“I’ve been out to the Meeches’ all afternoon,” said the doctor, wearily, mopping his face with a red-bordered handkerchief.
“Is Martha worse?” asked Sandy, in quick alarm.
“No, she’s better,” said the doctor, gruffly; “she died at four o’clock.”
Some poet has described love as a little glow and a little shiver; to Sandy it was more like a ravaging fire in his heart, which lighted up a world of such unutterable bliss that he cheerfully added fresh fuel to the flames that were consuming him. The one absorbing necessity of his existence was to see Ruth daily, and the amount of strategy, forethought, and subtilty with which he accomplished it argued well for his future ability at the bar.
In the long hours of the night Wisdom urged prudence; she presented all the facts in the case, and convinced him of his folly. But with the dawn he threw discretion to the winds, and rushed valiantly forward, leading a forlorn hope under cover of a little Platonic flag of truce.
With all the fervor and intensity of his nature he tried to fit himself to Ruth’s standards. Every unconscious suggestion that she let fall, through word, or gesture, or expression, he took to heart and profited by. With almost passionate earnestness he sought to be worthy of her. Fighting, climbing, struggling upward, he closed his eyes to the awful depth to which he would fall if his quest were vain.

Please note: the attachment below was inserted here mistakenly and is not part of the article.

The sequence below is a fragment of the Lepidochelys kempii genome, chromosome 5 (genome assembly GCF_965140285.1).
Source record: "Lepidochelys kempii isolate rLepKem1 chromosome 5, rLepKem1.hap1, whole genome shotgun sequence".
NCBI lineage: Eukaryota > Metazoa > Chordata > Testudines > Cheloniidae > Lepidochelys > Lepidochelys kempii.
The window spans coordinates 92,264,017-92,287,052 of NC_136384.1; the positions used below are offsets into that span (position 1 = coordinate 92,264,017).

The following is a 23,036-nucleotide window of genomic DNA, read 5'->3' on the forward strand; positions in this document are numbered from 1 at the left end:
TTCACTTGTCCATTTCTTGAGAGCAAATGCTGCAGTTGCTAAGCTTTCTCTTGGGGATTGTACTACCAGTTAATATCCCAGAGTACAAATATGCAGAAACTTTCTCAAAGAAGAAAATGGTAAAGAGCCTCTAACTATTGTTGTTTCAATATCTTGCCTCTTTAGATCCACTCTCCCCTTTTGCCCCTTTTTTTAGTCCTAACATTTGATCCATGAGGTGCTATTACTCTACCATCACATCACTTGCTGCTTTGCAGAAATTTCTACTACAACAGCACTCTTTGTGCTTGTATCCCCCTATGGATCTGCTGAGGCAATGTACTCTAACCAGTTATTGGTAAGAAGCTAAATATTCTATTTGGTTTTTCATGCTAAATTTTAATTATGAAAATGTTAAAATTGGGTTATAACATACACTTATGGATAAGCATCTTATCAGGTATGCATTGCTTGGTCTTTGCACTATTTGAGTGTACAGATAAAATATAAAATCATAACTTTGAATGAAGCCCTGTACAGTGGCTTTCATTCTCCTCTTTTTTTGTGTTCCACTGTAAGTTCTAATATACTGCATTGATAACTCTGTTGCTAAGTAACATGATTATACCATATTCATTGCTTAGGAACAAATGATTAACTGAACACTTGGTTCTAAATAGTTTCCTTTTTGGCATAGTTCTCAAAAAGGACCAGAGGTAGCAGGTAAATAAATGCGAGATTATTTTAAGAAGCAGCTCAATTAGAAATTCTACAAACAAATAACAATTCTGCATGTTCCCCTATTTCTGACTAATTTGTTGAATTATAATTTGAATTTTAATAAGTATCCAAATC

Meanwhile his cheeks became hollow and he lost his appetite. The judge attributed it to Martha Meech’s death; for Sandy’s genuine grief and his continued kindness to the bereft neighbors confirmed an old suspicion. Mrs. Hollis thought it was malaria, and dosed him accordingly. It was Aunt Melvy who made note of his symptoms and diagnosed his case correctly.
“He’s sparkin’ some gal, Miss Sue; dat’s what ails him,” she said one evening as she knelt on the sitting-room hearth to kindle the first fire of the season. “Dey ain’t but two t’ings onder heaben dat’ll keep a man f’om eatin’. One’s a woman, t’ other is lack ob food.”
Judge Hollis looked over his glasses and smiled.
“Who do you think the lady is, Melvy?”
Aunt Melvy wagged her head knowingly as she held a paper across the fireplace to start the blaze.
“I ain’t gwine tell no tales on Mist’ Sandy. But yer can’t fool dis heah ole nigger. I mind de signs; I knows mo’ ’bout de young folks in dis heah town den dey t’ink I do. Fust t’ing you know, I’m gwine tell on some ob ’em, too. I ‘spect de doctor would put’ near die ef he knowed dat Miss Annette was a-havin’ incandescent meetin’s wif Carter Nelson ‘most ever’ day.”
“Is Sandy after Annette, too?”
“No, sonny, no!” said Aunt Melvy, to whom all men were “sonny” until they died of old age. “Mist’ Sandy he’s aimin’ at high game. He’s fix’ his eyeball on de shore-’nough quality.”